Username Post: Scrapping old photos...        (Topic#1582465)
kiyawinn
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kiyawinn

So I have a bunch of old photo albums from my childhood...you know the ones the ones that have a lift of clear plastic and all the photos sit on a sticky background??
I am planning on going through all of them and scanning them and printing copies and scrapping a "book of me" for my son....I would like to do some pages about my childhood (one idea I was thinking of was doing a page about the technology we had...the tv that you had to get up and change the channel, records and tapes, typewriters etc..)

I also have a whole bunch of really old photos from my mother....photos of my grandparents and my mom growing up from the early 1900s to the 1950s. I am planning on doing a heritage album for my son of all his great-grandparents, grandparents, family tree type thing....

Questions.....
If you are doing pics from the 1970s for instance, do you try and use papers, embellishments that match the time period or not worry about it?
What sort of topics would you cover on a book of me? Page ideas?

How have you tackled heritage albums? Do you do a family tree in the album? What type of journalling do you do, if any? (don't have many stories about my grandparents)
Do you coordinate the whole book with papers etc., make it cohesive? Or do it like any other album?
Any advice on scanning old photos?

Feel free to add any advice you think is pertinent and give examples, if you have done pages like this!

Alison


 
Tivi
Tivi 
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Tivi
  • Tivi on 11-06-12 06:39 PM
In response to kiyawinn

Buy SEVERAL bottles of Un-do!!!!! It really helps to get the pics off that nasty mag stuff!!!

Products Referenced in This Post:


 
Doreena
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Doreena
In response to Tivi

I say go w/ whatever papers match the pictures...


 
Ms. Fit
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Ms. Fit
In response to kiyawinn

I second the suggestion for Un-Du on those old "magnetic" album pages if you can't easily pop them off.

Regarding the question as to embellies and such for the heritage pages you plan, I think it's really a matter of personal choice. I am working on a big heritage album and am trying to use colors, patterned papers, and embellies that tie into whatever period I'm working on. I think it will be fun to sort of change styles with each decade -- can hardly wait to get to the 60's with the wild colors, pop art and memorabilia of those crazy years of my teens. However, I do every so often run across an old photo and think to myself what fun it would be to do a crazy, no-holds-barred, totally off the wall mini-album for myself after I finish this big project for the rest of the family.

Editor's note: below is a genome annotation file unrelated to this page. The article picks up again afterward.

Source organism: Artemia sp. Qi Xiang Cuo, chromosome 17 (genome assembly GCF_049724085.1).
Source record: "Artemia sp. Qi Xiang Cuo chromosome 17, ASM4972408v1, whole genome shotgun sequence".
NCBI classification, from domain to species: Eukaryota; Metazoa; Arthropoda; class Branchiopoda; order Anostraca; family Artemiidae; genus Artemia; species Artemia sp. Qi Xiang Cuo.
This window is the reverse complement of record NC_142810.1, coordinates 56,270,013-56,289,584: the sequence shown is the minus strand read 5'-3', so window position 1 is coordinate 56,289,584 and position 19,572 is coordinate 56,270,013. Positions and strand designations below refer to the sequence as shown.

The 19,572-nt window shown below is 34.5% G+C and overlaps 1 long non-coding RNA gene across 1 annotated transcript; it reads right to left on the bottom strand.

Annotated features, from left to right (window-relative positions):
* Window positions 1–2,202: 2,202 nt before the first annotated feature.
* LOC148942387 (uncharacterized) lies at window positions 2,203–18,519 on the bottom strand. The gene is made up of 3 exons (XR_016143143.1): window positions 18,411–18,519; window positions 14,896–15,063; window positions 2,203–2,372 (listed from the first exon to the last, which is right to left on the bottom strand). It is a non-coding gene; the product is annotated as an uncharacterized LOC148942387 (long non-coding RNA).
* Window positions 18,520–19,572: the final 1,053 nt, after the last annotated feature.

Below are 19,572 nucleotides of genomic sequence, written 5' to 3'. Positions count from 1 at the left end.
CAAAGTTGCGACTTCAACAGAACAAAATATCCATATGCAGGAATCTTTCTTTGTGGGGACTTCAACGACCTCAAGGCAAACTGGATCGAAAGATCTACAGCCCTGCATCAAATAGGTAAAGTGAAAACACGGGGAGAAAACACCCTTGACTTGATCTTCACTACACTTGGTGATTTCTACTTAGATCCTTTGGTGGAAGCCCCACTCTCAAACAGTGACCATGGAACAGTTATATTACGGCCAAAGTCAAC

SherylEb
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SherylEb
In response to Ms. Fit

I did an album of my brother who passed away when he was 44 for his then 8 year old son. My mother had kept everything on him. Even as an adult, newspaper articles he had written, awards he had won.

I put a family tree in the front, just because as time goes on and he grows, he doesn't have as much contact with our side of the family as they used to. Someday he may need/want to know about his dads heirs. I then started with his baby photos. My dad was in Japan during war, so there were plenty. I also put photos of the parents and grandparents. He looks like our side of the family. I used papers that matched the pictures, and age frame. Nothing real drastic through the whole book, and it flows well.

I ended it with football photo of him in his uniform, and his dad in his uniform. They were even the same number. Uncanny resemblance. I gave it to him when he turned 18. I didn't take any photos of the book. I know I should have! I keep thinking I will get it out and take photos sometime when I'm there (they live 2-1/2 hrs away), but I forget when I'm there.


 
justartguy007
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justartguy007
In response to SherylEb

I'm in the process of doing heritage albums for both sides of my family. Doing three albums for each of my grandparents family. I'm doing a page for each family memeber with names of them and their children who ever included in the photos I put on the layout.
I'm also thinking copying old family stories and putting in a 8 1/2 x 11 page protector and putting it next to layout out about that person. At the end of my heritage album going to be different kinds of newspaper clippings of the family. So it matter of different in perfences and taste to the person. Hope you have fun with process of your album.

Justie


 
Gelidy Gelato
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Gelidy Gelato
In response to justartguy007

Answering your question about “should you use scrapbooking materials that reflect the time the photos were taken”, you could but it’s not required. It might be fun to incorporate some retro elements like the colors, fonts, styles, that were popular at the time. With the internet it is easy to research and get ideas. And there are many scrapbooking materials that are specific to a time period. Or you may simply want to use the white boarders that came on photos from that era and use photo corners.